DEV Community 👩‍💻👨‍💻

Bob Fang
Bob Fang

Posted on

A simple result type in Golang 1.18

With the introduction of generics in Go 1.18. One of the pain point I had with Golang has been finanly resolved.

In my day job, there are a lot of times I need to implement a "map-reduce" style algorithm using goroutines. Some thing like this:

func processing() {
    works := []Work{
        {
            Name: "John",
            Age:  30,
        },
        {
            Name: "Jane",
            Age:  25,
        },
        ...
    }

    var wg sync.WaitGroup

    result := make(chan ProcessedWork, len(works))
    for _, work := range works {
        wg.Add(1)
        go func(work Work) {
            defer wg.Done()
            // do something
            newData, err := doSomething(work)
            result <- newData
        }(work)
    }

    wg.Wait()
    close(result)

    for r := range result {
        // combine results in some way
    }
    return ...
}
Enter fullscreen mode Exit fullscreen mode

This may looks like all good, but there is a problem. What if one of the sub goroutine failed, what if this line actually return an error?

newData, err := doSomething(work)
Enter fullscreen mode Exit fullscreen mode

So usually you have two options, one is to simply introduce a seperate error channel, and the next is to introduce a new Result type locally and change the result channel here to accept the Result type. In this example we can do this:

type Result struct {
    Data ProcessedWork
    Err  error
}
result := make(chan Result, len(works))
Enter fullscreen mode Exit fullscreen mode

I usually opt for the second solution, but having to define this type every time is a pain. There were some suggestions to use interface{} to represent the Data and do type assertion when using the data, but generally I am not a big fan of using interface{} in Go.

Luckily we got generics in Go 1.18, so our Result type can be defined using this feature.

type Result[T any] struct {
    value T
    err   error
}
Enter fullscreen mode Exit fullscreen mode

Having this type is much better than using ad-hoc Result types for each processing function in the code base.

A number of useful methods can be added to the Result type, for example

func (r Result[T]) Ok() bool {
    return r.err == nil
}

func (r Result[T]) ValueOr(v T) T {
    if r.Ok() {
        return r.value
    }
    return v
}

func (r Result[T]) ValueOrPanic() T {
    if r.Ok() {
        return r.value
    }
    panic(r.err)
}
Enter fullscreen mode Exit fullscreen mode

There are some obvious things I want to point out though.

  1. Golang does not do sum type yet, there are proposals to add this, but I think it will come much later. Currenlty the best way to emulate a sum type in Golang is to simply use a struct and remeber which field you have used, like what we did here with the Result type. Other languages call this discrimated union if you include a special field which denote the field being used.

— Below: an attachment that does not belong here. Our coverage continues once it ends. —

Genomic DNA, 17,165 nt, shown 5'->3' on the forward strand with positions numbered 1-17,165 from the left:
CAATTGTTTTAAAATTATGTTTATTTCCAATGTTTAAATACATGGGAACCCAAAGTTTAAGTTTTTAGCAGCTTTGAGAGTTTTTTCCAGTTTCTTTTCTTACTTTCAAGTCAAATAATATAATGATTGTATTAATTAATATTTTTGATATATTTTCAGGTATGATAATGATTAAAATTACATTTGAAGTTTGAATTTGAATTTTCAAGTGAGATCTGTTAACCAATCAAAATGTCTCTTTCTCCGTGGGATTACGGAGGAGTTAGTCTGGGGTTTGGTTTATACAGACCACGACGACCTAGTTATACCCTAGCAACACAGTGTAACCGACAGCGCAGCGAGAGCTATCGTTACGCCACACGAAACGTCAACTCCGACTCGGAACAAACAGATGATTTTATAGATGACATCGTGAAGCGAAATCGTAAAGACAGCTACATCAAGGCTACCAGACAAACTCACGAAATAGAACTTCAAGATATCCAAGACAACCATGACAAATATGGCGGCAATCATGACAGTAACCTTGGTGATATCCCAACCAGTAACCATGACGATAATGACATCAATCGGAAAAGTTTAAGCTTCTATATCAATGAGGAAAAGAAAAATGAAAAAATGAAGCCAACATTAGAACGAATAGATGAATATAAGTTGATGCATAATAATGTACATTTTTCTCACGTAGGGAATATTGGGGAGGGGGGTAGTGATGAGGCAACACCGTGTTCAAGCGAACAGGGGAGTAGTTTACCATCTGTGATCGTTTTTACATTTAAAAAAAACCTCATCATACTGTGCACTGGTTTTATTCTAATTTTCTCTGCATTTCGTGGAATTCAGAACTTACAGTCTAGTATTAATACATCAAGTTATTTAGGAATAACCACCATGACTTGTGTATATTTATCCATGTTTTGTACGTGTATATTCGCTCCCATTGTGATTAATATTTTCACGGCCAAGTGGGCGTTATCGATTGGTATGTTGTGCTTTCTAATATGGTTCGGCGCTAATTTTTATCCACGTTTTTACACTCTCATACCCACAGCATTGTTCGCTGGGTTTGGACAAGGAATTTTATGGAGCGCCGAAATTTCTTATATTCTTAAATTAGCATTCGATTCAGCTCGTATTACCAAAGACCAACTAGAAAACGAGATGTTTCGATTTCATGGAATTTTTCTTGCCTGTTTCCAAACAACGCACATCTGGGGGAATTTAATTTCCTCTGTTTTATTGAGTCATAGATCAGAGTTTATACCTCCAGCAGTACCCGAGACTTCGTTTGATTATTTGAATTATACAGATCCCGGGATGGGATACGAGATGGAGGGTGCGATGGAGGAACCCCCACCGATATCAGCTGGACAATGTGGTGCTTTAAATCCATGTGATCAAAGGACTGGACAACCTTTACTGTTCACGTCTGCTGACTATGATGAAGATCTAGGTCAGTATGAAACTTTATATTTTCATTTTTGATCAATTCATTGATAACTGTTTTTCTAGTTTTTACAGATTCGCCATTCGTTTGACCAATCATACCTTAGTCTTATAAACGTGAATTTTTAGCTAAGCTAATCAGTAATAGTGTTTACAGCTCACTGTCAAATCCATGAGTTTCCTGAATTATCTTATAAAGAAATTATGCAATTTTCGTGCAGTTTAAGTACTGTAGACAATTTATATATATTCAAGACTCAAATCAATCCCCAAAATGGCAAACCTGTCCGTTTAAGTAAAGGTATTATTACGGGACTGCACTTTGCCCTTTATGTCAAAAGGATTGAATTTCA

2. Result type, no matter what method you use to implement it, is not a new concept. C++ has std::optional since C++17. Rust, the golden boy of this era, has Result<T, E>. Haskell, where I first learned the conecpt of using types to represent the outcome of an operation that may or may not success, has Maybe.

Further to point 2, another thing to notice is that Result is actually a monad, C++23 recently added monadic operation for std::optional, and Hasekll has the following functions in its stdlib since long before this conecpt is popular.

return :: a -> Maybe a
return x  = Just x

(>>=) :: Maybe a -> (a -> Maybe b) -> Maybe b
(>>=) m g = case m of
                Nothing -> Nothing
                Just x  -> g x
Enter fullscreen mode Exit fullscreen mode

The nice thing about these two functions, especially for the second function (>>=), is that it allows you to easily combine/chain multiple operations that may or may not yield a result together without the need to keep using if to check if the result of last operation is Ok or not. I am not going to enumerate an example, but if you are curious you can look at the Hasekll example here.

But Golang is a bit lacking, at this moment, if everything goes according to the plan, then we will not be able to have another idependent type variable in a generic type's method. So we cannot have something like this:

func (r Result[T]) Then(f func(T) Result[S]) Result[S] { // <-- S is not allowed, we can only use T
    if r.Ok() {
        return f(r.value)
    }
    return r
}
Enter fullscreen mode Exit fullscreen mode

IMO, this restriction quite serverly limited the usefulness of the result type.

Another thing I wish we had is C++ style "partial specialization" in Go's generics. For now the constraints for Result is any, but I do want to provide a function like this for user:

func (r Result[T]) Eq(v T) bool {
    if r.Ok() {
        return r.value == v
    }
    return false
}
Enter fullscreen mode Exit fullscreen mode

But since T is not comparable, the == operatior will not work. If Go can provide a way to refine the constraints for some methods of a generic type, then it would be a nice feature. E.g.

// here we refined the T type from any to comparable by providing a more precise constraints in the method receiver type
// now only Result that holds a T that are in the constraint comparable will have this method enabled.
func (r Result[T comparable]) Eq(v T) bool {

    if r.Ok() {
        return r.value == v
    }

    return false
}
Enter fullscreen mode Exit fullscreen mode

Sample code can be found here

Top comments (0)

The Complete Guide to Full Stack Web3 Development

>> Check out this classic DEV post <<